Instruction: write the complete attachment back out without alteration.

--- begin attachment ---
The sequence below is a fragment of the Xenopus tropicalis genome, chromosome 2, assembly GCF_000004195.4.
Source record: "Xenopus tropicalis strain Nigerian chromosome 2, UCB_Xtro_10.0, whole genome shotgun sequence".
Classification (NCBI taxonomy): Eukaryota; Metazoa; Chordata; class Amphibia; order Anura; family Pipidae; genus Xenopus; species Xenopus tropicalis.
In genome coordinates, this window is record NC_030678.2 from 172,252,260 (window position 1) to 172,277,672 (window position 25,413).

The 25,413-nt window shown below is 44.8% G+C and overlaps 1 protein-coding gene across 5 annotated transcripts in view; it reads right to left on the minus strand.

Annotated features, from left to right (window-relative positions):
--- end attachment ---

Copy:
The sequence below is a fragment of the Xenopus tropicalis genome, chromosome 2, assembly GCF_000004195.4.
Source record: "Xenopus tropicalis strain Nigerian chromosome 2, UCB_Xtro_10.0, whole genome shotgun sequence".
Classification (NCBI taxonomy): Eukaryota; Metazoa; Chordata; class Amphibia; order Anura; family Pipidae; genus Xenopus; species Xenopus tropicalis.
In genome coordinates, this window is record NC_030678.2 from 172,252,260 (window position 1) to 172,277,672 (window position 25,413).

The 25,413-nt window shown below is 44.8% G+C and overlaps 1 protein-coding gene across 5 annotated transcripts in view; it reads right to left on the minus strand.

Annotated features, from left to right (window-relative positions):